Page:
This article originally appeared on wtvr.com
After 15 years of serving the people of Stony Creek in Sussex County, Unit 340 will leave the roads of Stony Creek behind for the front lines of the war in Ukraine.
“With your ambulance going over there, that’s going to be our 30th ambulance going into Ukraine,” Kevin Dillard with U.S. Ambulances for Ukraine, said. “So this ambulance will go in service within about 30 minutes of us dropping it off in Ukraine.”
Dillard, the president of Life Care in Fredericksburg, is helping out the organization in the Commonwealth.
“So Life Care donated three ambulances and we delivered those in January of this year,” Dillard said.
Dillard helped with delivery not only with the Life Care ambulances but also with others, ultimately ending up near the front lines.
“I can tell you without a doubt, the equipment’s getting used the way we anticipated it would,” Dillard said.
But just days after heading back to the United States, one of the ambulances was hit by a shell from the Russian side and was completely destroyed. Three people lost their lives in the accident.
Photographs and video from Ukraine show ambulances from across Virginia doing their new assignment, including Life Care ambulances and one from Richmond.
In November, the Richmond Ambulance Authority donated an ambulance they were replacing. Chris Manson, who founded U.S. Ambulances for Ukraine, was in Richmond for their donation.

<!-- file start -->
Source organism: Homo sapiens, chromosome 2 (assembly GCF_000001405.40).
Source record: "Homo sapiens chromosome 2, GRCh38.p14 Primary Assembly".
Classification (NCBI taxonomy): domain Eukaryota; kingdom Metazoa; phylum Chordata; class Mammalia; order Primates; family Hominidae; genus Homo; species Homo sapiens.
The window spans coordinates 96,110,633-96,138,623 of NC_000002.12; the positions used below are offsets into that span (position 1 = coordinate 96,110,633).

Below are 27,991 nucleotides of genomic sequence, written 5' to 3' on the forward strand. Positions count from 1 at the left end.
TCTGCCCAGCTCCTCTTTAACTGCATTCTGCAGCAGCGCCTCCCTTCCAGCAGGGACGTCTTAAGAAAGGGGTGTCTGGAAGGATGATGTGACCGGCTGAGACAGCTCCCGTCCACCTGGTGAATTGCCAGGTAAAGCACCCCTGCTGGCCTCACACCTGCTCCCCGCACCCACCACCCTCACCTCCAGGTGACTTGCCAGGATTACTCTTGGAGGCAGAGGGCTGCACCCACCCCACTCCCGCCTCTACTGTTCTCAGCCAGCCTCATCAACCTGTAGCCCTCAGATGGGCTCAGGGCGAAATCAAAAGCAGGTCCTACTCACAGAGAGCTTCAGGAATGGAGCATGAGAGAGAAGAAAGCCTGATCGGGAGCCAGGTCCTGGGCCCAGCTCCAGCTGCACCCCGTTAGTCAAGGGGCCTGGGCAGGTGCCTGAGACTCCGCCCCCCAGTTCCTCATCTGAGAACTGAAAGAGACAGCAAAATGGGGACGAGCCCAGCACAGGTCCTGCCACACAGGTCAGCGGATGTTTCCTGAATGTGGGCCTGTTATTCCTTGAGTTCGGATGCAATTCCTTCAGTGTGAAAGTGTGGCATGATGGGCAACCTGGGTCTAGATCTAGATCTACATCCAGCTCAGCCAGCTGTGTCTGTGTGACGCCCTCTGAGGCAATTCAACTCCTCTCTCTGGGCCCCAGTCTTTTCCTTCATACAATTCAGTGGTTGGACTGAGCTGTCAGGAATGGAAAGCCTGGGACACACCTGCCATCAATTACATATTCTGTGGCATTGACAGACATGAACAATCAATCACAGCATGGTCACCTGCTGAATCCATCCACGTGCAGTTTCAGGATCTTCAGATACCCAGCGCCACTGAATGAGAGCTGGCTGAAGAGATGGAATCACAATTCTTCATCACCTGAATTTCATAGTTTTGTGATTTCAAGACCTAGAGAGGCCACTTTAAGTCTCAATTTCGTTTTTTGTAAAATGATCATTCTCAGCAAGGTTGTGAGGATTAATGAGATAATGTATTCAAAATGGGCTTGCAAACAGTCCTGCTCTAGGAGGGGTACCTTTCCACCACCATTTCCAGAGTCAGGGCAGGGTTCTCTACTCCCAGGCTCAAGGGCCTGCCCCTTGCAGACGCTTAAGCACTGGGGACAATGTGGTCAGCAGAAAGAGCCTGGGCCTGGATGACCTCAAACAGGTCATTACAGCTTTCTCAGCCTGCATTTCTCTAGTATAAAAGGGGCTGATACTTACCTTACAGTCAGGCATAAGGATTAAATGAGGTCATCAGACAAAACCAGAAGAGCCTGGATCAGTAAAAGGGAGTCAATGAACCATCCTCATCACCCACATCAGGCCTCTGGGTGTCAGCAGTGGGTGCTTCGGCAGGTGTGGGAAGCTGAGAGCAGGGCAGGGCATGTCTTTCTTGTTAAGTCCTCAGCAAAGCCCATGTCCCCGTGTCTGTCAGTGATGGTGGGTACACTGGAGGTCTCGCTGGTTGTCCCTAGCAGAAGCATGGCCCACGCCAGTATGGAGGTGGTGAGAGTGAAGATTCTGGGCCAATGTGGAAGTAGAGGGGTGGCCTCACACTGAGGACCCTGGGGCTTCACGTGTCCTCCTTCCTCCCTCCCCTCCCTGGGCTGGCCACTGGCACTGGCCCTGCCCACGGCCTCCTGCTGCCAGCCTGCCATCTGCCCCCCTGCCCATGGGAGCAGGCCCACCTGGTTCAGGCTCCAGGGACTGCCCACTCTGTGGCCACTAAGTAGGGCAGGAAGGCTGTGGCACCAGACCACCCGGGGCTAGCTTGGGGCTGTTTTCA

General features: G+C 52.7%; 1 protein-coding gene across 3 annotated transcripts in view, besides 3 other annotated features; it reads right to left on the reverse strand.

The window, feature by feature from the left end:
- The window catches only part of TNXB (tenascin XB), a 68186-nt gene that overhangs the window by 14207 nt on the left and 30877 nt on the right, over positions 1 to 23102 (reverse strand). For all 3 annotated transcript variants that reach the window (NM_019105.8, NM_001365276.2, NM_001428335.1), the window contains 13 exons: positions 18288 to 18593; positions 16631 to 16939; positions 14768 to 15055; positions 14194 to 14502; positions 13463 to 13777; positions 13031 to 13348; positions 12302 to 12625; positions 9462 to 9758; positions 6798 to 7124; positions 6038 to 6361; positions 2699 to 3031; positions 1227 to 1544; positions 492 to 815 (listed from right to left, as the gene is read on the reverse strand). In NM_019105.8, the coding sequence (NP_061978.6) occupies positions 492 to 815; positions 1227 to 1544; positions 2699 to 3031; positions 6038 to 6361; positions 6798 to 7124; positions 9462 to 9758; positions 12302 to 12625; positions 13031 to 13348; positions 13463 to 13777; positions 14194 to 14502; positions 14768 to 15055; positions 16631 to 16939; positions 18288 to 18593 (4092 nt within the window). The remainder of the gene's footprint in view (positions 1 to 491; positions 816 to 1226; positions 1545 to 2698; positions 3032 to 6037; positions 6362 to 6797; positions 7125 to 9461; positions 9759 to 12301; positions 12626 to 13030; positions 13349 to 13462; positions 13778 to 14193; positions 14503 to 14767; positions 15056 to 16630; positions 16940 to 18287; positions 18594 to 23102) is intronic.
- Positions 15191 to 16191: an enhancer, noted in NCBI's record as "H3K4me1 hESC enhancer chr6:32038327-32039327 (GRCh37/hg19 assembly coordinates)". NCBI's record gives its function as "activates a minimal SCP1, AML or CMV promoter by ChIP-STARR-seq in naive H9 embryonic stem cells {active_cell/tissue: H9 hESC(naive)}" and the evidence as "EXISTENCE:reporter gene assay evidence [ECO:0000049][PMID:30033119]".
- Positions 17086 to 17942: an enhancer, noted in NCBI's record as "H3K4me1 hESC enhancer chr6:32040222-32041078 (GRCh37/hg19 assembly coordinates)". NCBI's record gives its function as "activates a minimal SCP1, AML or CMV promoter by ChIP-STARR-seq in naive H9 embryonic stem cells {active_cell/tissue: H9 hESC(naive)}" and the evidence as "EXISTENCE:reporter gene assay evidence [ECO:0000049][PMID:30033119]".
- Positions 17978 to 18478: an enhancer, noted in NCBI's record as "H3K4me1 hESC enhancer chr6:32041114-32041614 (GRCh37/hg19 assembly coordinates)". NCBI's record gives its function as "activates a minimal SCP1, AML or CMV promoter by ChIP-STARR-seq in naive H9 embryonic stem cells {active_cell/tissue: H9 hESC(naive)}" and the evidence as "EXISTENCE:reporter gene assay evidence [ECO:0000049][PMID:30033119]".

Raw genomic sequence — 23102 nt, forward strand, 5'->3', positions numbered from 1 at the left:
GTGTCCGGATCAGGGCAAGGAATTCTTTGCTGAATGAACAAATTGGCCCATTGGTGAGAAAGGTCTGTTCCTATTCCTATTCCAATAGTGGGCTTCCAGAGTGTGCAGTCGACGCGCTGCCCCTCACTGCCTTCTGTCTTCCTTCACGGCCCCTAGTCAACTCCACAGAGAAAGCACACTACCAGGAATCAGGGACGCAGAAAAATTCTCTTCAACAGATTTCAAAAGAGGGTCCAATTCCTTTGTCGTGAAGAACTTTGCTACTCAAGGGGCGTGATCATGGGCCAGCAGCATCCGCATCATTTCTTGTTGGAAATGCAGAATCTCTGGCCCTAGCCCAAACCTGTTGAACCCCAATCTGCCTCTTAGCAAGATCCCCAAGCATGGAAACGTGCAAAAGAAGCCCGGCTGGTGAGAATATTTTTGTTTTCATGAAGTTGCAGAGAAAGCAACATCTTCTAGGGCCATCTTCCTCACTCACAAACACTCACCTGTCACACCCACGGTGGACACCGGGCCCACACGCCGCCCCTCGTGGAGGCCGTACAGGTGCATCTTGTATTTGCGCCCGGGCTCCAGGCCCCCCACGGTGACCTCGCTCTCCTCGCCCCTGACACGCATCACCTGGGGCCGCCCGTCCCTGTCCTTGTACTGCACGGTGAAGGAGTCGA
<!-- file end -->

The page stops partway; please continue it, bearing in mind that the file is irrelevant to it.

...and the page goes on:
“They can’t wait to have it. It’s needed desperately,” Manson said. “American ambulances are larger than most any other ambulances you’ll find around the world.”
One reason so many ambulances are needed is due to the conditions overseas.
“It is an unforgiving geography. The conditions, it is a war zone,” Chip Decker, the CEO of the Richmond Ambulance Authority, said.
“They have lots of potholes because the military equipment is using the roads, it’s tearing the roads up,” Dillard said.
Now as unit 340 leaves Stony Creek for the last time, county leaders and rescue squad members say they are glad it will be put to good use to save lives.
“We want to help others and we have been so blessed here in Stony Creek, in Sussex County, Virginia, I think that it’s our way of showing, being a blessing to someone else,” Carolyn White with the Stony Creek Volunteer Rescue Squad said.
Unit 340 will be in Fredericksburg for about two weeks and then will head to the port in Baltimore where it will join other U.S. ambulances heading across the Atlantic to Ukraine.